Medical & Dental

Luxexcel advances 3D printing technology for ophthalmic lenses

3D printed ophthalmic lens specialist Luxexcel has announced that its proprietary 3D printing technology for optical lenses has advanced from the pilot phase to the printing of commercial lenses.

Based in the Netherlands, the company has reached a stage where its technology is able to ship commercial lenses to customers on a daily basis. It has had 5000 lenses printed on several of its  ISO-certified VisionPlatforms™ installed in USA and Europe over the past 12 months.

Previously Luxexcel had raised $13.9 million in series C funding, announcing that it was moving into its “next phase” of development. Now having moved past that pilot phase, Fabio Esposito, CEO of Luxexcel, says that “By achieving this level of maturity we are ready to further grow the incredible potential of this technology and develop unique lenses both in ophthalmic and in smart eyewear.”

“3D printing is uniquely positioned to bridge the gap between traditional lenses and the future of eyewear which resides in smart functionalities.” 

Luxexcel 3D printed lenses. Photo via Luxexcel
Luxexcel 3D printed lenses. Photo via Luxexcel

The Luxexcel VisionPlatform™ for 3D printed lenses

Developed in 2009, Luxexcel’s 3D printing technology is an additive manufacturing process for developing functional lenses. The technology helps to combat the waste produced by traditional ophthalmic lens fabrication methods.

The conventional process for manufacturing custom optical lenses involves multiple machining steps in which material is subtracted from a lens blank through grinding, polishing, and edging.  In this process around 80% of the material is wasted. It is also a low yield and labor intensive approach.

Luxexcel’s alternative process begins with the custom lens design and surface prescription being prepared in Luxexcel’s VisionMaster™ Software for printing. Luxexcel’s liquid material called VisionClear™ is then loaded into the VisionEngine™ 3D printer, which manufactures lenses by jetting tiny droplets of a UV-curable resin onto the substrate and curing it with UV-light. This solution is able to produce custom lenses at volume, with less material wastage.

Schematic of the lens 3D printing workflow. Image via Luxexcel
Schematic of the lens 3D printing workflow. Image via Luxexcel

The process is all comprised onto Luxexcel’s VisionPlatform™. It consists of industrial grade 3D printers, lens-design software and workflow integration tools. This enables customers to manufacture 3D printed ophthalmic quality lenses which meet industry standards including all ANSI, ISO & FDA requirements, in a “single step” process.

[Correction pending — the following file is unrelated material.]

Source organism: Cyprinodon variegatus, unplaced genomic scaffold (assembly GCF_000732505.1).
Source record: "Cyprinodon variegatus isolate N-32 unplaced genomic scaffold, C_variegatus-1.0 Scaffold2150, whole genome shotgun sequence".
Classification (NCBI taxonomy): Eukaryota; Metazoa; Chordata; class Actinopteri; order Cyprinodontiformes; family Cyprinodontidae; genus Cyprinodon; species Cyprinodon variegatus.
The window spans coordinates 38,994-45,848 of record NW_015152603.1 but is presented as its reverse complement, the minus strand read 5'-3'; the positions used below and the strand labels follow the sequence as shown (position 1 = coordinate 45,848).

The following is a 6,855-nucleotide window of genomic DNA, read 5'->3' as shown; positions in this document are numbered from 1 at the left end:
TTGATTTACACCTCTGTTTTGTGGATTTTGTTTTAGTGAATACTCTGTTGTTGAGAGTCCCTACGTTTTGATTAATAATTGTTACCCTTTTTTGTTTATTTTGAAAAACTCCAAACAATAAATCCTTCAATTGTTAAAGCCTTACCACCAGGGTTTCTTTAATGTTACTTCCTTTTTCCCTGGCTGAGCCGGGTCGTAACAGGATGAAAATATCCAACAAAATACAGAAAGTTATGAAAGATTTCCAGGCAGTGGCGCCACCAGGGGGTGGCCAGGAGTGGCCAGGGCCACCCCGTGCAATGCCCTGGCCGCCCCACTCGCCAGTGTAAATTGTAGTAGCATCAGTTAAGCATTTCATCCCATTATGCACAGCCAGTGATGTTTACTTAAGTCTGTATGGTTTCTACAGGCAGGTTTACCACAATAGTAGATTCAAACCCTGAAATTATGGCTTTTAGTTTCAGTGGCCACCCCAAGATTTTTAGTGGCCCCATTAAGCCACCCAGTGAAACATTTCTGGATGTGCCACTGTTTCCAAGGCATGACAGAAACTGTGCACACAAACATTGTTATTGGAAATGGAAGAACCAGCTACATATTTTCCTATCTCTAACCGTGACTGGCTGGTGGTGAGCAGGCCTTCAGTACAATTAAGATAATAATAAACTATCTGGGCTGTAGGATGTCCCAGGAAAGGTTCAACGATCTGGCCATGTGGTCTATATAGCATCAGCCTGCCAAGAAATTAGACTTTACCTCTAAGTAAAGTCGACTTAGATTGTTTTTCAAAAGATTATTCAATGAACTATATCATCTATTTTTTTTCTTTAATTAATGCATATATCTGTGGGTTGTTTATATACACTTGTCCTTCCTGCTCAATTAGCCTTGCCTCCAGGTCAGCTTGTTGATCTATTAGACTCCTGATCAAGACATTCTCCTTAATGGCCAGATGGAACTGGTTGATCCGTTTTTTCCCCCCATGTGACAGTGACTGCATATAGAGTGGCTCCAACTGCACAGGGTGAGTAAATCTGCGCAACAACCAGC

“We have developed this solution to bring to the eyewear market an amazing capability: 3D printed lenses. In the past 12 months, Luxexcel focused on the industrialization of the VisionPlatform™ in collaboration with key manufacturers in the ophthalmic field,” commented Guido Groet, Chief Commercial Officer of Luxexcel.

“The Luxexcel VisionPlatform™ brings a unique solution to the world of eyewear and enables the addition of prescription to smart eyewear.” 

The traditional subtractive process of manufacturing a lens. Photo via Luxexcel
The traditional subtractive process of manufacturing a lens. Photo via Luxexcel

3D printed optical lenses

Luxexcel’s objective is to ‘change the way ophthalmic lenses are made’ by collaborating with independent optical labs to provide new production tools and create unique new eyeglasses for the ophthalmic industry.

Luxexcel are not alone in having utilized 3D printing to develop optical lenses, however. Dr. Song Hongxin, an ophthalmologist and researcher at the Beijing Tongren Hospital, China, has 3D printed optical lenses to help treat patients with keratoconus, an eye disease that deforms the cornea.

Northwestern’s McCormick School of Engineering has developed a method for 3D printing high quality lenses for use in optical imaging devices. Applications of the technology include customized contact lenses or smartphone lens attachments.

MSc applied psychology student Logan Williams, from the University of Canterbury in New Zealand, has also invented a set of 3D printed “Polar Optics” contact lenses. The 3D printed lenses have the potential to protect sufferers of photosensitive epilepsy from seizures.

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Featured image shows the traditional subtractive process of manufacturing a lens. Photo via Luxexcel.